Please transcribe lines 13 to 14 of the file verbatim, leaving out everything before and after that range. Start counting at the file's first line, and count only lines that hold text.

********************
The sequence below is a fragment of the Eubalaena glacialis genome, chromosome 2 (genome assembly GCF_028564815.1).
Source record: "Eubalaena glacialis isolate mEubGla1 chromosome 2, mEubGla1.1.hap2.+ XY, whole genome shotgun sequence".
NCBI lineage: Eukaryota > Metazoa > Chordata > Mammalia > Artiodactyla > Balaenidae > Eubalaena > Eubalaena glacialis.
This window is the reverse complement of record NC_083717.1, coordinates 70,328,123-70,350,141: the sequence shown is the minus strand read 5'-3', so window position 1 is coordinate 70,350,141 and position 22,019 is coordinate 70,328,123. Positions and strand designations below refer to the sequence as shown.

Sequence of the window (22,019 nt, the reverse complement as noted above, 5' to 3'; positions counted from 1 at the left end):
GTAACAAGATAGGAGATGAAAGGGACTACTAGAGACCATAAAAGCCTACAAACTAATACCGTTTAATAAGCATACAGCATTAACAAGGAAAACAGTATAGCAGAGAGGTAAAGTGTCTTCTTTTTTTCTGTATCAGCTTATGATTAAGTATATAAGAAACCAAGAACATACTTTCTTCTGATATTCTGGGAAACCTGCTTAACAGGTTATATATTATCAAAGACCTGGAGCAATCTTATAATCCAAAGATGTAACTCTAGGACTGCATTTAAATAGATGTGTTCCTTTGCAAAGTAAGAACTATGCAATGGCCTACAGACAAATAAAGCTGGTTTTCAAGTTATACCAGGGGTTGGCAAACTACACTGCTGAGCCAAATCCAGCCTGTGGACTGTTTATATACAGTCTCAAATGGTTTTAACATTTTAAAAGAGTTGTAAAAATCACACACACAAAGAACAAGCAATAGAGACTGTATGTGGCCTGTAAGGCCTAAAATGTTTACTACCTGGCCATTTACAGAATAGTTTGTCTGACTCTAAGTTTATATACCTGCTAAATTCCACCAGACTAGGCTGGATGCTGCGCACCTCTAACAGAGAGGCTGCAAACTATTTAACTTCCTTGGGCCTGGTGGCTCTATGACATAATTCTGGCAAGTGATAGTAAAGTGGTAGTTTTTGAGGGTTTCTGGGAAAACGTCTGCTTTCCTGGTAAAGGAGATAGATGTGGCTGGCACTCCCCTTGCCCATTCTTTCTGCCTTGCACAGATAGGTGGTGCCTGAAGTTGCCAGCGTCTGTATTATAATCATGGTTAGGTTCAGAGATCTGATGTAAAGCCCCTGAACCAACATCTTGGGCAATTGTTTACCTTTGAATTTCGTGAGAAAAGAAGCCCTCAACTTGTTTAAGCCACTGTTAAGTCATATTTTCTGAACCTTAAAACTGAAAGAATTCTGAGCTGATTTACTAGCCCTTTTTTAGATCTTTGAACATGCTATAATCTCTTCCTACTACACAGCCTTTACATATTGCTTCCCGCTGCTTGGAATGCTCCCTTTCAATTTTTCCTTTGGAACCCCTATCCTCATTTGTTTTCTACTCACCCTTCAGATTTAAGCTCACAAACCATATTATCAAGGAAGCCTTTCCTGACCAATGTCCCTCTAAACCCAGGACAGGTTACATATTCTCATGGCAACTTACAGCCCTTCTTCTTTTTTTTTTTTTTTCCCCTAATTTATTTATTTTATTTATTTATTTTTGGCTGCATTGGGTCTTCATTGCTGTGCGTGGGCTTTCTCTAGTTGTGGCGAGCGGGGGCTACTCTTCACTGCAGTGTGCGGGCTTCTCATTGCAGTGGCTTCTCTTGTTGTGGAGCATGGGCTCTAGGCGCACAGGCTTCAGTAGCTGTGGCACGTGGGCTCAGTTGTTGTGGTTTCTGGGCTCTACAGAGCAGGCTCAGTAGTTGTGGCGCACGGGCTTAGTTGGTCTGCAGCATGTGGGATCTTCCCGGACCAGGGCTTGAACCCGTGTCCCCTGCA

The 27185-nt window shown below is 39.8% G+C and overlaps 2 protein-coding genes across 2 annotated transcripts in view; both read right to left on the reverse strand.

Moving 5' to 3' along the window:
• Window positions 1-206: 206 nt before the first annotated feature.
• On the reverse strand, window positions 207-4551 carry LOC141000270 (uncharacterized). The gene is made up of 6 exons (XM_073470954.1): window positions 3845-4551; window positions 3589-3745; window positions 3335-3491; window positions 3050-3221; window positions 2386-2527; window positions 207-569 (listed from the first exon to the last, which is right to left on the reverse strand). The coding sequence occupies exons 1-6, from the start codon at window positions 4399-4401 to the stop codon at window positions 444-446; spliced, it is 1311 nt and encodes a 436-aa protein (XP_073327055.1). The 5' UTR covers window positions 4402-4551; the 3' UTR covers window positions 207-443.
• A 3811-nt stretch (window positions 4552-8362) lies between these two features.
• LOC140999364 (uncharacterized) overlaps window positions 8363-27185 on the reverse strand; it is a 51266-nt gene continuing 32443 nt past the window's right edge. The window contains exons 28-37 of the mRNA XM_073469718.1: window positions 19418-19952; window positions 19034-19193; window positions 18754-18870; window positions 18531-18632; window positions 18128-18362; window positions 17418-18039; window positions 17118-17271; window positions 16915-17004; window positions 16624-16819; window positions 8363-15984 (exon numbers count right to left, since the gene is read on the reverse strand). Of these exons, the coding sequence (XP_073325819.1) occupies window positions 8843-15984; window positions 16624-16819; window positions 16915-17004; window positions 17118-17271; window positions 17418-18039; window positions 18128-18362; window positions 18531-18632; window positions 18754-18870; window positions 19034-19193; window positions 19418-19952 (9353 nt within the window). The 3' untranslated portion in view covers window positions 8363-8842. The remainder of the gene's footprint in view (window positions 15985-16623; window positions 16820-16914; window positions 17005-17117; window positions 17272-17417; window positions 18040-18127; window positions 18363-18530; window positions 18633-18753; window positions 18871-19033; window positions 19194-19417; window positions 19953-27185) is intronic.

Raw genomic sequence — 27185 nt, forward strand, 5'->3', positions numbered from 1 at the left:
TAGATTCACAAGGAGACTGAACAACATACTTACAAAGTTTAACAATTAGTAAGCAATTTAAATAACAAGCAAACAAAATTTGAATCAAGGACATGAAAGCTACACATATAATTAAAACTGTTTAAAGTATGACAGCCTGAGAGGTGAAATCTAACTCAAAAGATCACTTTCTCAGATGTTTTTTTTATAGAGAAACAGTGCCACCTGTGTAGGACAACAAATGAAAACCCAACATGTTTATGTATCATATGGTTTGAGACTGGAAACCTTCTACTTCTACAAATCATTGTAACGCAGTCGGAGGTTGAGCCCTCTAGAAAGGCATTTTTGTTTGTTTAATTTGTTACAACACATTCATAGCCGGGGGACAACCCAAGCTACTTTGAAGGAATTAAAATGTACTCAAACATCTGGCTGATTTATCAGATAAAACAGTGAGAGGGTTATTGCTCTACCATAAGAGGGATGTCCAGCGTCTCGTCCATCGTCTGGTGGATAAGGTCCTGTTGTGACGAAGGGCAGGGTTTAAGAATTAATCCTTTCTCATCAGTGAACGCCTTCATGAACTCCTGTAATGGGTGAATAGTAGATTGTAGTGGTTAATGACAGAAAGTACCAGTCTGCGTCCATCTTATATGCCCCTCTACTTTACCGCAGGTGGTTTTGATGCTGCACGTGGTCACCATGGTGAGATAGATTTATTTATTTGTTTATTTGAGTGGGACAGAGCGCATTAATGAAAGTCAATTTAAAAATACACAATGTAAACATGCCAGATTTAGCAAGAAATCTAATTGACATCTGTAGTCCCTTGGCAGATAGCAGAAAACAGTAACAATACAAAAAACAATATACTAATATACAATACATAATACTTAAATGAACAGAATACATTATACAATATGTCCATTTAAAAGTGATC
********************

Raw genomic sequence — 27185 nt, forward strand, 5'->3', positions numbered from 1 at the left:
TAGATTCACAAGGAGACTGAACAACATACTTACAAAGTTTAACAATTAGTAAGCAATTTAAATAACAAGCAAACAAAATTTGAATCAAGGACATGAAAGCTACACATATAATTAAAACTGTTTAAAGTATGACAGCCTGAGAGGTGAAATCTAACTCAAAAGATCACTTTCTCAGATGTTTTTTTTATAGAGAAACAGTGCCACCTGTGTAGGACAACAAATGAAAACCCAACATGTTTATGTATCATATGGTTTGAGACTGGAAACCTTCTACTTCTACAAATCATTGTAACGCAGTCGGAGGTTGAGCCCTCTAGAAAGGCATTTTTGTTTGTTTAATTTGTTACAACACATTCATAGCCGGGGGACAACCCAAGCTACTTTGAAGGAATTAAAATGTACTCAAACATCTGGCTGATTTATCAGATAAAACAGTGAGAGGGTTATTGCTCTACCATAAGAGGGATGTCCAGCGTCTCGTCCATCGTCTGGTGGATAAGGTCCTGTTGTGACGAAGGGCAGGGTTTAAGAATTAATCCTTTCTCATCAGTGAACGCCTTCATGAACTCCTGTAATGGGTGAATAGTAGATTGTAGTGGTTAATGACAGAAAGTACCAGTCTGCGTCCATCTTATATGCCCCTCTACTTTACCGCAGGTGGTTTTGATGCTGCACGTGGTCACCATGGTGAGATAGATTTATTTATTTGTTTATTTGAGTGGGACAGAGCGCATTAATGAAAGTCAATTTAAAAATACACAATGTAAACATGCCAGATTTAGCAAGAAATCTAATTGACATCTGTAGTCCCTTGGCAGATAGCAGAAAACAGTAACAATACAAAAAACAATATACTAATATACAATACATAATACTTAAATGAACAGAATACATTATACAATATGTCCATTTAAAAGTGATC